Because I do actually play TTRPGs now! After The Republic in April, I started playing D&D regularly with an interesting collection of people, some of whom I knew before we started, while others I met through their characters. I never expected to find myself playing D&D, especially after conversations with Adam Koebel (co-author of Dungeon World) at GX Australia about the inherently combat-focused nature of the system, but here we are. And in many ways, I’ve been enjoying it so far.
Part of the reason I’ve had so much fun with the game is because we have modified many aspects of the system to suit ourselves. I’m lucky - I’m working with people who have similar priorities to me in terms of what’s important in a roleplaying game, and what’s not. We focus heavily on the storytelling aspects, even at times when the game system might not encourage it.
We actually have three campaigns running simultaneously in this group now, and I’m DMing one of them. Drawing maps, and filling spreadsheets with character information and location descriptions has been reminding me of my HeroQuest and Harry Potter RPing days. Running my first session felt just like figuring out what happened next on MSN Messenger. It was all very familiar.
D&D is often seen as the default TTRPG - it’s the one most people have heard of, that regularly appears as a pop culture reference in television shows or movies, and that therefore a lot of people play first. I can see how it happens - it’s the first TTRPG I’ve started playing regularly because it’s what this group was planning to try. But it definitely isn’t the only system, and it isn’t necessarily the best.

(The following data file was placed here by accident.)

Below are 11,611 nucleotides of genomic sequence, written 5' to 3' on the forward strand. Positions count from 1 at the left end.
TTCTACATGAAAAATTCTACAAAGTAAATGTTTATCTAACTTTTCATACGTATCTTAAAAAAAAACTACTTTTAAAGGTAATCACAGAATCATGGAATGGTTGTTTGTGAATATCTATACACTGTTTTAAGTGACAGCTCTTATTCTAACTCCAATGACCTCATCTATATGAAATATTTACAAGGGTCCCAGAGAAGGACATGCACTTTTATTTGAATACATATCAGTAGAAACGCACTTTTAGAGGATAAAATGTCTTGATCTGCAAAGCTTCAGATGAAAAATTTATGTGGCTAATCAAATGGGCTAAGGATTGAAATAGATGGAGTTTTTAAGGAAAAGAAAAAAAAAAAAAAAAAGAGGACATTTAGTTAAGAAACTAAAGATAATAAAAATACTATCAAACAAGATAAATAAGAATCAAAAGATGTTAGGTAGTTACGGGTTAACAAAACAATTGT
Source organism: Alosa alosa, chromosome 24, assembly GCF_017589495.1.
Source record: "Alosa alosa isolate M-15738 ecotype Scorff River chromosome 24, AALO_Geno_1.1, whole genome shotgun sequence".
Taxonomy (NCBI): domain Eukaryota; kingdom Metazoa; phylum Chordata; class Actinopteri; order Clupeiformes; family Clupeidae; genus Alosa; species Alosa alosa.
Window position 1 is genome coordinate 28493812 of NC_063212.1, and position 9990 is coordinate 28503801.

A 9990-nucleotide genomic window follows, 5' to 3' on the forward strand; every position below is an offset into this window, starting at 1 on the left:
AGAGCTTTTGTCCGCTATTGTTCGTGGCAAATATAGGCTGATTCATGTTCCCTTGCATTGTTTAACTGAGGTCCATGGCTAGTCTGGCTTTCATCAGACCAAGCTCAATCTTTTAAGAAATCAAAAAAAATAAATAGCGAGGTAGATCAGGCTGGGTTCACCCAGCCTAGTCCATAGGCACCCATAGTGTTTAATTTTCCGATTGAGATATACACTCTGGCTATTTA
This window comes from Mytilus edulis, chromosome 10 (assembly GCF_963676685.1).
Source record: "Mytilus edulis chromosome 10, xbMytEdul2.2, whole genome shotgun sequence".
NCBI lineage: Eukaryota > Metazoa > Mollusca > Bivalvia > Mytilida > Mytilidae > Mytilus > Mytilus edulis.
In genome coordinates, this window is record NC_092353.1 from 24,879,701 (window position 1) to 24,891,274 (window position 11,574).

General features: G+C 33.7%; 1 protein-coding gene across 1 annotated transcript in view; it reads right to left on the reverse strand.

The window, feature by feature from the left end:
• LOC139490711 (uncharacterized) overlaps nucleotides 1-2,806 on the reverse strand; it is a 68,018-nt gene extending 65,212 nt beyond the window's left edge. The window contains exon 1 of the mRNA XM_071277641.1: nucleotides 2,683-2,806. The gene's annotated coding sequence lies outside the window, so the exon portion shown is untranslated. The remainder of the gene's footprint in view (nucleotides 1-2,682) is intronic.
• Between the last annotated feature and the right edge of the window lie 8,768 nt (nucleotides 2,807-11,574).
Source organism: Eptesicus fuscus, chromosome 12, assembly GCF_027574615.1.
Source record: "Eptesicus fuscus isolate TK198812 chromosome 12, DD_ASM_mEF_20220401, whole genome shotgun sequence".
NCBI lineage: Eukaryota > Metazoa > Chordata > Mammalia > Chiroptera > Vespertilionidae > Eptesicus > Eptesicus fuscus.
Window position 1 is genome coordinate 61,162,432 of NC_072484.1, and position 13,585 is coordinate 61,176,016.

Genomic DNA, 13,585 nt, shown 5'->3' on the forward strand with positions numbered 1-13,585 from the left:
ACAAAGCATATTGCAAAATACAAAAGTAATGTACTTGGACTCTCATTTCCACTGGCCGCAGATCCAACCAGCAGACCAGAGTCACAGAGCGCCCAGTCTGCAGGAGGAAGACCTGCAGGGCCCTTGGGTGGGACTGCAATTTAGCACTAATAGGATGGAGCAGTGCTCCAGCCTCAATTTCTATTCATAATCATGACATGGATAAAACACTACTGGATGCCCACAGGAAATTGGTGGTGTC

It doesn’t particularly suit the campaign I’m working on, but I’ve been adapting it to suit my needs. I’m also looking forward to trying other systems to see how they differ, and maybe finding my own ideal combinations that work with the worlds I want to create. While D&D might focus too heavily on combat and micromanagement, and might limit players in ways other systems do not, it’s also hard to analyse and compare it having played within it or used it to direct my own campaigns, so I’m happy to be experiencing it.
Playing - and running - TTRPGs feels very new to me, but also feels like something I’ve been doing forever. I have a better understanding of balance now than I did when I was eight, and am also better at preparing story in advance than I apparently was in early high school - I’m sure my players are appreciative on both counts.
The similarities between the activities I engaged in as a kid and ‘real’ tabletop roleplaying is obvious now, but it wasn’t in April. It’s interesting to me that I could have spent so much time messing around with HeroQuest (so many afternoons) and planning RPing sessions (for literal years) without realising the parallels. I feel like I have been playing TTRPGs for a couple of months, but also decades.
I wonder how many of the others I used to RP with never realised that we were playing games, and that these games were just as valid as D&D, or digital RPGs, or the FPSs that our peers were obsessed with. I wonder how many others have since tried out a TTRPG and realised they weren’t unfamiliar at all. I wonder who might now.